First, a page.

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Fifteen Feet and Closing

At formation flying school, invading your neighbor's space becomes an art form.

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On a May morning we are high above the Mississippi Delta on what looks like a collision course with another airplane. It is a spot on the horizon, which gets bigger and bigger until it fills our windshield, then whooshes overhead as we slide under it.

Terry Calloway is learning formation rejoins. He is one of the 94 general aviation pilots attending a formation flying clinic at the Greenwood-Leflore Airport to practice an art that is primarily the domain of military fliers and the few who fly formation aerobatics for a living.

It’s hard work making airplanes perform in harmony—wings perfectly aligned, speeds evenly matched, every dive and turn synchronized. When gracefully flown, formation is a pleasure to watch and delightful to perform. But when awkwardly flown, airplanes bob and weave like clumsy dancers, and the danger of a collision looms large. Pilots who arrive here as novices will depart with some 20 hours of solid formation flying practice. They won’t be experts, but they will have learned how to focus their attention and effort on holding position a few feet from another airplane.

The clinic is four days of intense flying, all-day training, endless storytelling, and after-hours partying, all hosted by Vernon Ricks and a tax-exempt corporation called The Airmen. Ricks has been putting this on for his friends for the last 26 years. The participants are a mixture of novices and experts, civilians and military men, who have come to learn, to relearn, to teach, or to practice. The names, faces, and even title change with the years; this year it is Vernon’s Pilot Party, a Yak Club Regional Formation Event (last year it was the Greenwood Formation Clinic).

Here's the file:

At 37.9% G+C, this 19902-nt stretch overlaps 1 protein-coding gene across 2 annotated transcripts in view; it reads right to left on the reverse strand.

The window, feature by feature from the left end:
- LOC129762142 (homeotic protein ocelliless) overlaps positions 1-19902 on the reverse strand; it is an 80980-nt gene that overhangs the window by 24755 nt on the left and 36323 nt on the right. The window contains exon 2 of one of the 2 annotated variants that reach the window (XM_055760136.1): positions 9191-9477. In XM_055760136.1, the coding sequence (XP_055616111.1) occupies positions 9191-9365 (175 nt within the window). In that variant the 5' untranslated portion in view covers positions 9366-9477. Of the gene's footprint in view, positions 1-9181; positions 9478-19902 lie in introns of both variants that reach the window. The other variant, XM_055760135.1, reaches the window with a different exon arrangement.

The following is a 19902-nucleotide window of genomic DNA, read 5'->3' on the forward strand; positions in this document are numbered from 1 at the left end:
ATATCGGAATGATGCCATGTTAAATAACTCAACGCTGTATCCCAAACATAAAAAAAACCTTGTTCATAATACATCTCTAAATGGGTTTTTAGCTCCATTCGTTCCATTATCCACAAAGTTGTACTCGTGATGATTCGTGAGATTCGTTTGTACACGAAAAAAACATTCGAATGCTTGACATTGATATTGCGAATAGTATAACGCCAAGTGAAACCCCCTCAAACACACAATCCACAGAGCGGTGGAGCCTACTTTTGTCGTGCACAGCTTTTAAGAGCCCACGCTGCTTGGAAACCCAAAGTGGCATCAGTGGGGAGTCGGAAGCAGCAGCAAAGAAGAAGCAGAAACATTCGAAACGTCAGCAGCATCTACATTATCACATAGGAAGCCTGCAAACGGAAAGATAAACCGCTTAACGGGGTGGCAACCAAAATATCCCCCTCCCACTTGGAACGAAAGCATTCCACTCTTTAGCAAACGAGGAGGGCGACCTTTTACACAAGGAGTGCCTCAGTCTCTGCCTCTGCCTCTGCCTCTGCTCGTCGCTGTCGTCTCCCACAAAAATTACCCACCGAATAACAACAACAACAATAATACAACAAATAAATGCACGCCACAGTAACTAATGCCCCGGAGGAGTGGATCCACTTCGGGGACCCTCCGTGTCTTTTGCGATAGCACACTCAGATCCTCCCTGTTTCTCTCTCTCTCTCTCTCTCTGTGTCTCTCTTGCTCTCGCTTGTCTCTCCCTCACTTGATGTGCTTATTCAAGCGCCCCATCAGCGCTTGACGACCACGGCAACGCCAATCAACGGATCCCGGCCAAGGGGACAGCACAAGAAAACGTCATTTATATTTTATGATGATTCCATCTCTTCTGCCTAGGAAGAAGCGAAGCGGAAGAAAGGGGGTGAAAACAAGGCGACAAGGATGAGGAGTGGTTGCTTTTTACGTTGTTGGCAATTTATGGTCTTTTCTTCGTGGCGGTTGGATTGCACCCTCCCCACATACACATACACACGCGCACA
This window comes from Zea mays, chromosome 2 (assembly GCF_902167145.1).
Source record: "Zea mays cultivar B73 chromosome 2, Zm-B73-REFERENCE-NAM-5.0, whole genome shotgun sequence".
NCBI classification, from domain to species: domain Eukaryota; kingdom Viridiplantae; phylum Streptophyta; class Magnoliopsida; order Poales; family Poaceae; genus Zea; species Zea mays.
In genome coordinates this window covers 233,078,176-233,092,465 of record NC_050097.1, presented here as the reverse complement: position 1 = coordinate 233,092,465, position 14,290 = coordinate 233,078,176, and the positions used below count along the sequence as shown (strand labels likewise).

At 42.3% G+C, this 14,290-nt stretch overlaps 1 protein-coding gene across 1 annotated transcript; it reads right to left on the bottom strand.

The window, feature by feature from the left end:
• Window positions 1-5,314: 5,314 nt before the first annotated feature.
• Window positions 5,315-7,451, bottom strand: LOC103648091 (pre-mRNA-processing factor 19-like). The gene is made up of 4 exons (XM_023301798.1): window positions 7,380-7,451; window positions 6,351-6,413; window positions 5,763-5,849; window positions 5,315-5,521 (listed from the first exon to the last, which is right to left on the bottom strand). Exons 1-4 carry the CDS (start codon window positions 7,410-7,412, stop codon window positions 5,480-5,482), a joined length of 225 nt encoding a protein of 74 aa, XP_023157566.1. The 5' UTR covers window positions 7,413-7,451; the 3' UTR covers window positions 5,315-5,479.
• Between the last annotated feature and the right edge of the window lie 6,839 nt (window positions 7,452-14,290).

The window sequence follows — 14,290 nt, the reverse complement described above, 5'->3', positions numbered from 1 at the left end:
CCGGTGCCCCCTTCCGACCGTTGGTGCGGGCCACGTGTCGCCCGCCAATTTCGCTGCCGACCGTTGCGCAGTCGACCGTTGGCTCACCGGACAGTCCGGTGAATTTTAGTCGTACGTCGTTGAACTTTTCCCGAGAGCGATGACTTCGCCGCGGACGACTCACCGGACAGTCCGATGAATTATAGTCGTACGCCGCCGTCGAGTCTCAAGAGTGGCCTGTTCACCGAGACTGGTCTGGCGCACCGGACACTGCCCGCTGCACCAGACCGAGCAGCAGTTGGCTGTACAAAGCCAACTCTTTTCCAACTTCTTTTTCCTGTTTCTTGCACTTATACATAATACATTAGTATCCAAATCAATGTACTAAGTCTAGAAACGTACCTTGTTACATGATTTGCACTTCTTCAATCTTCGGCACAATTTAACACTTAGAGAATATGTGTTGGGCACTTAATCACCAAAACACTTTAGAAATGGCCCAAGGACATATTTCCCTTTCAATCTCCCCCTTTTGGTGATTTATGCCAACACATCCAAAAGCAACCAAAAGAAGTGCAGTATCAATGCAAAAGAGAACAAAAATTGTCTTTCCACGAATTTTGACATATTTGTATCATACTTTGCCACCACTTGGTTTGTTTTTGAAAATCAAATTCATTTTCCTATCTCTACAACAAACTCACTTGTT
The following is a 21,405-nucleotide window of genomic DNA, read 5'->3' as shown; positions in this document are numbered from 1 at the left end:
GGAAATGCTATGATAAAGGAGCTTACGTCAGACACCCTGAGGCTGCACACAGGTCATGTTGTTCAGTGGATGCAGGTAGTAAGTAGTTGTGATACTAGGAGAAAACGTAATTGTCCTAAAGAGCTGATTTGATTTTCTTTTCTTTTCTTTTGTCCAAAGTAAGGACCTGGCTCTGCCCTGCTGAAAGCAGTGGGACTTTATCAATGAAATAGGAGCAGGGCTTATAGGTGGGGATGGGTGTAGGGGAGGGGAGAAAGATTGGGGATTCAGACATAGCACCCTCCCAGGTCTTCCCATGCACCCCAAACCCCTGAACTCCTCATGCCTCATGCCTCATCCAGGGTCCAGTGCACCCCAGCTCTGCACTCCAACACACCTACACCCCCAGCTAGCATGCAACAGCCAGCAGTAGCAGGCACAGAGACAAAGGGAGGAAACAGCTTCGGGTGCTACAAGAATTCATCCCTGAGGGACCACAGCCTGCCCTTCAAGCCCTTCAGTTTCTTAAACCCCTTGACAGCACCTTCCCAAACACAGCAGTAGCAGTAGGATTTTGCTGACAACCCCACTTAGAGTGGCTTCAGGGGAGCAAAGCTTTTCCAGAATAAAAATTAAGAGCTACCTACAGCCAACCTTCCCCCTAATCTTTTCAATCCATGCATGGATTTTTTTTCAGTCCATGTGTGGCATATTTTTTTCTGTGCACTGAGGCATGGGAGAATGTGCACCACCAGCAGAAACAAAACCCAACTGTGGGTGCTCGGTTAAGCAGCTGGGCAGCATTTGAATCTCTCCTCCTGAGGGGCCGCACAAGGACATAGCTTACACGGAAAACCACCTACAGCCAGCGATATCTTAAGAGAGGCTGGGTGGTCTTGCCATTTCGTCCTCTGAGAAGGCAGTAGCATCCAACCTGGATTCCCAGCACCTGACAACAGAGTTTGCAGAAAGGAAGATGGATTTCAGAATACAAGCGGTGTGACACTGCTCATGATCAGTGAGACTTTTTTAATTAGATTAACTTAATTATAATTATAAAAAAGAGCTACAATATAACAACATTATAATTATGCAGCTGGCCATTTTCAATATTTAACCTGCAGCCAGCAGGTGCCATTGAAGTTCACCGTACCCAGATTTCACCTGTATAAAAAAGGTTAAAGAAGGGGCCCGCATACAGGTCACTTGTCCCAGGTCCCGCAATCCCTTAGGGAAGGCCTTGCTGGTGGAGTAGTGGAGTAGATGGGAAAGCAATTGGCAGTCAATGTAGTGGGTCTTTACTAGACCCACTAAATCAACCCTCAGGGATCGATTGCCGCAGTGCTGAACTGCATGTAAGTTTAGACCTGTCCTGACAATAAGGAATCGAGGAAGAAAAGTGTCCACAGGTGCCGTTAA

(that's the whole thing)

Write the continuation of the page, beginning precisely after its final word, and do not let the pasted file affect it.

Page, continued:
As a kid, Ricks was inspired by the formations of Stearmans, Vultee BT-13s, and Republic P-47s that flew at Greenwood Field, an Army Air Corps base. He planned to be a military pilot, but first he began cropdusting in a Stearman. Flying from the airport to farm fields every day, he learned formation from a fellow cropduster.

While dusting one morning in 1959 his military flying dream was shattered, along with most of the bones in his body. As he flew under low-level electrical wires, a flock of blackbirds enveloped his airplane, blinding him. The Stearman slammed into a levee. “It crippled the fuselage behind me and nearly tore off one of my feet,” he says.

Ricks spent a long time in the hospital and on crutches. “I felt embittered, singled out, and hurt,” he says. “Then, one day in the early ’70s I woke up. I was lucky to be alive and I felt like I owed in some way. Somebody ought to help people learn formation flying. Why not me?”

 When I land at Greenwood in my Super Cub, I am directed to Kimmel Aviation, where I park among T-28s, L-39 jets, SIAI-Marchetti Sf.260s, Glasair IIIs, Bonanzas, Yak-52s, T-34s, T-6s, a Stearman, a Great Lakes, and a Navion. Ricks’ wife Valley is greeting and registering participants and collecting the $100 fee that covers cold drinks, lunch, and dinner in the hangar or poolside at the Ricks house.

Before long, pilots are out front admiring one another’s airplanes. Ron Wasson, an American Airlines pilot, is here with his CJ-6A, a Chinese military trainer. “Where I live, in Colleyville, Texas, there is only one of them—mine. Here there are four,” he says. “I flew thousands of hours of formation in C-130s in the Air Force, but now I fly 727s for a living. If you bank more than 10 degrees, the little old lady in the back is screaming bloody murder. So I’m here to do some four-ship formation.” James Goolsby, another CJ pilot, nods. He flies for United Airlines and learned formation flying in the early 1960s in a Piper Cub when he first started flight instructing. He will act as a check pilot at the clinic. All the instructors are volunteering their time because they love flying formation—talking about it, teaching it, and hanging out with other formation pilots.

This year’s clinic begins on a Wednesday morning and ends after a catfish fry on Saturday night, but pilots fly in and out all week. Some just come to visit friends. Some stay long enough to take a check ride to renew their Formation and Safety Team card, which qualifies them to fly non-aerobatic formation at airshows. Others, serious about polishing their skills, will accumulate 15 to 20 hours of formation practice. Some, like Terry Calloway, Stu Goldberg, and Ritchie Jones, have never had any formal formation instruction. Others, like Scott Patterson, a retired Air Force Wild Weasel squadron pilot, and Mark Lauritzen, a retired Marine and former Blue Angel, used to fly formation for a living.

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